Five Ways for Colleges and Universities to Get Smart About Energy

Five Ways for Colleges and Universities to Get Smart About Energy

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Increasing numbers of colleges and universities are making a commitment to foster sustainability on campus. This strategy aligns well with university missions that include public service, thought leadership and pioneering new technologies. But at the end of the day, the most compelling reason is financial. Energy makes up only a small percentage of a university’s operating budget (about 3.5 percent on average), but in terms of raw dollars, America’s colleges and universities spend almost $7 billion in energy and utilities. Cutting energy costs even by 10 percent means $700 million dollars to reinvest in student programs, facility improvements, and other initiatives that benefit the entire campus community.

The opportunity to drive savings is especially compelling in a university environment. Campuses typically have a mix of building stock across a campus, with many older buildings in need of upgrades and facilities staff challenged to work within a tight budget. Historically, a major hindrance to effective energy management has been simply getting the necessary visibility to identify and address problems that are costing the most money. But today, data and analytics play a starring role in energy management. Technology now helps colleges and universities bring to life patterns that show how energy is misspent, whether from equipment in need of tune-up or repair, or “operator errors” like lights left on or thermostats set incorrectly after hours. By gleaning these sorts of insights, educational institutions have the tools and information to prioritize limited resources for immediate results.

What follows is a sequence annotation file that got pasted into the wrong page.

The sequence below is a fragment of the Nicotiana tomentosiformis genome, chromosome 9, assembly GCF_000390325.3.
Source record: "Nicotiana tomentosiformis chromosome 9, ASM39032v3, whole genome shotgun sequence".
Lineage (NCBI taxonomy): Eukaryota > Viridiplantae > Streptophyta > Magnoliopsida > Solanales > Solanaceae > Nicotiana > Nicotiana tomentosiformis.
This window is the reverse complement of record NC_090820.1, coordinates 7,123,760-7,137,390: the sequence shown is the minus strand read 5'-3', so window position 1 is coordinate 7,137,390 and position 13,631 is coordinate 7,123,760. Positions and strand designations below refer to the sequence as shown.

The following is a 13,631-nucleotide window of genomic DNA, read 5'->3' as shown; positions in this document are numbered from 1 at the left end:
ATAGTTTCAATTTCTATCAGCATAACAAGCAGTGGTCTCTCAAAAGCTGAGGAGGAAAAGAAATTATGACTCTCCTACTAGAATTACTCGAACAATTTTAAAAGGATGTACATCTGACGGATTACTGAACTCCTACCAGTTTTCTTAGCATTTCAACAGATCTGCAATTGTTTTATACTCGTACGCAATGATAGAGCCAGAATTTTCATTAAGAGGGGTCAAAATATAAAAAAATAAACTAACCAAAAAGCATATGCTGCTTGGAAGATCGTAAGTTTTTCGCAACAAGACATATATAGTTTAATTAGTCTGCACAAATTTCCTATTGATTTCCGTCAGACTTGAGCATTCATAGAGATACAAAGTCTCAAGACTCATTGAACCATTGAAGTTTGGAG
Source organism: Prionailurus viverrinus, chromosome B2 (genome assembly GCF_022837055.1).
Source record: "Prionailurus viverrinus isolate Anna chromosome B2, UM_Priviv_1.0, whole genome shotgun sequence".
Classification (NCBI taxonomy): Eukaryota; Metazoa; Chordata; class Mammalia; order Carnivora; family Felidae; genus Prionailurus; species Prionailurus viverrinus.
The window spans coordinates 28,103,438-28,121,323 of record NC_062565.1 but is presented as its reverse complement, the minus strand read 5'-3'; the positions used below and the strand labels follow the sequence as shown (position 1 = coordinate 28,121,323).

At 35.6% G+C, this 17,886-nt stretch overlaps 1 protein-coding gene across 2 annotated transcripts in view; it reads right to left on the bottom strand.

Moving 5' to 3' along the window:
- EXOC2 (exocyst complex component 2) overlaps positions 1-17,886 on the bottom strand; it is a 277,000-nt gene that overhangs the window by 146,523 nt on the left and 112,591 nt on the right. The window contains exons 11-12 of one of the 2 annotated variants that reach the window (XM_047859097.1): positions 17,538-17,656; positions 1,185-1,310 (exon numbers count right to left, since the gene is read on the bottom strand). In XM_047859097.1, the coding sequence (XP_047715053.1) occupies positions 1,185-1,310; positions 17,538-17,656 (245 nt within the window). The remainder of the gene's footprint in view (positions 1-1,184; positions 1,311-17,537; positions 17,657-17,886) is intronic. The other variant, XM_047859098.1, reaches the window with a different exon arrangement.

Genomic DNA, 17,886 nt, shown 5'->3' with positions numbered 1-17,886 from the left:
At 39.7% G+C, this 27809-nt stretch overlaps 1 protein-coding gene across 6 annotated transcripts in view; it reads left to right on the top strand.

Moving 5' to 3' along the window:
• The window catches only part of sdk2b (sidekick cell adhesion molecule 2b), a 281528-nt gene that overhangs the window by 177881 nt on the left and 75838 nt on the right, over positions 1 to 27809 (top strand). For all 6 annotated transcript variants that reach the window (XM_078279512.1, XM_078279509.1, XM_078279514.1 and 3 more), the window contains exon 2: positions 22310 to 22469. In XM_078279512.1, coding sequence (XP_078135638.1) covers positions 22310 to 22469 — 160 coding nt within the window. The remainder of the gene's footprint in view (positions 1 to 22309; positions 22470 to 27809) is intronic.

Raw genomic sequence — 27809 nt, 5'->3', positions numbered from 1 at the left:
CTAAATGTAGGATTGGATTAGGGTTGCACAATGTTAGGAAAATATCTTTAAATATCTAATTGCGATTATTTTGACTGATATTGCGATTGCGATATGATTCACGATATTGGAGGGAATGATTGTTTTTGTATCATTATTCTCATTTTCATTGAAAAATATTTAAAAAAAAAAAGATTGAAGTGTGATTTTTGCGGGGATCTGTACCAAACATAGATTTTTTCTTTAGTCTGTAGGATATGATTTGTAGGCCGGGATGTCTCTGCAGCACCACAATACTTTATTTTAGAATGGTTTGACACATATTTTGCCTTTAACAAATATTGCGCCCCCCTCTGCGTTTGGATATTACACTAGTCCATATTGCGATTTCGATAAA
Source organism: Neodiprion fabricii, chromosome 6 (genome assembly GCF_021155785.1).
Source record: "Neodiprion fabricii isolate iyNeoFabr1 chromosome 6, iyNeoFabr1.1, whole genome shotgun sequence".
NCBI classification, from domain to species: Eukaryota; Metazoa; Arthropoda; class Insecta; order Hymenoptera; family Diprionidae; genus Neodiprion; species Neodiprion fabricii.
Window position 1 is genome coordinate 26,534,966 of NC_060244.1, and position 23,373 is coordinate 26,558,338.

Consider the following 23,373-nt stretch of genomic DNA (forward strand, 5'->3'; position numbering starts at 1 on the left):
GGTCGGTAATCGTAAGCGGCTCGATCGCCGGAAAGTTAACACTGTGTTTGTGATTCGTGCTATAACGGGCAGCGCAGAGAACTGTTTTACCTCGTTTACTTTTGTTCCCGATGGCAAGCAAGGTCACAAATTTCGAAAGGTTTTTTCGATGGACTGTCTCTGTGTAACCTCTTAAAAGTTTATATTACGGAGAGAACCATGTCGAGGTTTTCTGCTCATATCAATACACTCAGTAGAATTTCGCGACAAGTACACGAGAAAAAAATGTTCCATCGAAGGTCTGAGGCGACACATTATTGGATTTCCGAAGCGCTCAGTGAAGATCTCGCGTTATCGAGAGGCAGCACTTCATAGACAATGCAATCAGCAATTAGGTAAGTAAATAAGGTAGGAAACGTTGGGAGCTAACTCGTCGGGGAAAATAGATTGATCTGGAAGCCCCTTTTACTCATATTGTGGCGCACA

There are ultimately only two levers to reduce energy usage: capital investments (better equipment) and operating adjustments (changing how energy is used). Capital investments have proven returns but often require a capital outlay for which educational institutions can lack budget. But the good news is there are significant savings that can be recouped simply by making low- or no-cost adjustments to existing operating processes.

Here’s a look at the five most common, no-cost energy efficiency measures that can immediately help educational institutions save money and dramatically improve operational efficiency, without sacrificing occupant comfort: